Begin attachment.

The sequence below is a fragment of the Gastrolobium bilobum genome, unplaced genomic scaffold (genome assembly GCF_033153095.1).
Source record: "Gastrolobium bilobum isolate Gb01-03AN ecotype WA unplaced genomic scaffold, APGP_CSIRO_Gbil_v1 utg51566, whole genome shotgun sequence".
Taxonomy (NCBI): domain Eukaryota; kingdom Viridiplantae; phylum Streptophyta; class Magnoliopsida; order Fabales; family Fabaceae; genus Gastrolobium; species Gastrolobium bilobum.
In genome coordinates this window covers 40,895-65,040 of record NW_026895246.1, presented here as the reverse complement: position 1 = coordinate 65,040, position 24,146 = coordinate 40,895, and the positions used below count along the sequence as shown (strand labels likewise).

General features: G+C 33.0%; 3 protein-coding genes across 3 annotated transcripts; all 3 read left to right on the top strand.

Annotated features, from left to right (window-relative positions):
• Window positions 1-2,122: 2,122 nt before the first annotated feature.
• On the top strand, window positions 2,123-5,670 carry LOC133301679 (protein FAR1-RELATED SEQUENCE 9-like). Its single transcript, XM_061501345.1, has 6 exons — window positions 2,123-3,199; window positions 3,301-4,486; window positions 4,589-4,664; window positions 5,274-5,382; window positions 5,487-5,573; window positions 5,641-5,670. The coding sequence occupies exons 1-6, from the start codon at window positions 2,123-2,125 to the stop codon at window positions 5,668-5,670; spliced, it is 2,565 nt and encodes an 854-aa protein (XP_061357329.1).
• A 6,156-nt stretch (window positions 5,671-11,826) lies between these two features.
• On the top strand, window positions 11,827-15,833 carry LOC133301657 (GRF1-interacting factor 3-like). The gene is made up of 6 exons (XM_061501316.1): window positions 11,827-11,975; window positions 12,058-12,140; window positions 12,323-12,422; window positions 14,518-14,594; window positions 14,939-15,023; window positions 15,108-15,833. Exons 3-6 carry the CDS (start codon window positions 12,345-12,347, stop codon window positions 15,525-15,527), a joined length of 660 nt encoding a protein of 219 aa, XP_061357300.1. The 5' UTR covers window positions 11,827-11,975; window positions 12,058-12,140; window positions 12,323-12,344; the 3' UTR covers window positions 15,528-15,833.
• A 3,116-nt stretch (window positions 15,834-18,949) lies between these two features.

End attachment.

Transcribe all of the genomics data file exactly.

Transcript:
The sequence below is a fragment of the Gastrolobium bilobum genome, unplaced genomic scaffold (genome assembly GCF_033153095.1).
Source record: "Gastrolobium bilobum isolate Gb01-03AN ecotype WA unplaced genomic scaffold, APGP_CSIRO_Gbil_v1 utg51566, whole genome shotgun sequence".
Taxonomy (NCBI): domain Eukaryota; kingdom Viridiplantae; phylum Streptophyta; class Magnoliopsida; order Fabales; family Fabaceae; genus Gastrolobium; species Gastrolobium bilobum.
In genome coordinates this window covers 40,895-65,040 of record NW_026895246.1, presented here as the reverse complement: position 1 = coordinate 65,040, position 24,146 = coordinate 40,895, and the positions used below count along the sequence as shown (strand labels likewise).

General features: G+C 33.0%; 3 protein-coding genes across 3 annotated transcripts; all 3 read left to right on the top strand.

Annotated features, from left to right (window-relative positions):
• Window positions 1-2,122: 2,122 nt before the first annotated feature.
• On the top strand, window positions 2,123-5,670 carry LOC133301679 (protein FAR1-RELATED SEQUENCE 9-like). Its single transcript, XM_061501345.1, has 6 exons — window positions 2,123-3,199; window positions 3,301-4,486; window positions 4,589-4,664; window positions 5,274-5,382; window positions 5,487-5,573; window positions 5,641-5,670. The coding sequence occupies exons 1-6, from the start codon at window positions 2,123-2,125 to the stop codon at window positions 5,668-5,670; spliced, it is 2,565 nt and encodes an 854-aa protein (XP_061357329.1).
• A 6,156-nt stretch (window positions 5,671-11,826) lies between these two features.
• On the top strand, window positions 11,827-15,833 carry LOC133301657 (GRF1-interacting factor 3-like). The gene is made up of 6 exons (XM_061501316.1): window positions 11,827-11,975; window positions 12,058-12,140; window positions 12,323-12,422; window positions 14,518-14,594; window positions 14,939-15,023; window positions 15,108-15,833. Exons 3-6 carry the CDS (start codon window positions 12,345-12,347, stop codon window positions 15,525-15,527), a joined length of 660 nt encoding a protein of 219 aa, XP_061357300.1. The 5' UTR covers window positions 11,827-11,975; window positions 12,058-12,140; window positions 12,323-12,344; the 3' UTR covers window positions 15,528-15,833.
• A 3,116-nt stretch (window positions 15,834-18,949) lies between these two features.